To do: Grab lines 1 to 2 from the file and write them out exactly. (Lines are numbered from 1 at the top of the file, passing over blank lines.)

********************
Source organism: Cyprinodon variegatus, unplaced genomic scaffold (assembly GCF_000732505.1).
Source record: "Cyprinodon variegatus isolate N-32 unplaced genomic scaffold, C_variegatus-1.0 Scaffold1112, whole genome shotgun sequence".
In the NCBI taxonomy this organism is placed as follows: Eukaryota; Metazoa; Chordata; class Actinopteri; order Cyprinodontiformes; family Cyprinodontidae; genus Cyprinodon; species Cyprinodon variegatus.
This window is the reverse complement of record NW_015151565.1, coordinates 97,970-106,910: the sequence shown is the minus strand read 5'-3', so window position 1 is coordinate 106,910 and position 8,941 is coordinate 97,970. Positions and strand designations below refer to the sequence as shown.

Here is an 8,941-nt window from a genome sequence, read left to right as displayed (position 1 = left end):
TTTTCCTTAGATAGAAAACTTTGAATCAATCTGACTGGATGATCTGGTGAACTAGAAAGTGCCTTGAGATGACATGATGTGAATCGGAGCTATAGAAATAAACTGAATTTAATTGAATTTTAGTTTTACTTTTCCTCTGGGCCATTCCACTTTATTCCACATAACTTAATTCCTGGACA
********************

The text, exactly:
Source organism: Cyprinodon variegatus, unplaced genomic scaffold (assembly GCF_000732505.1).
Source record: "Cyprinodon variegatus isolate N-32 unplaced genomic scaffold, C_variegatus-1.0 Scaffold1112, whole genome shotgun sequence".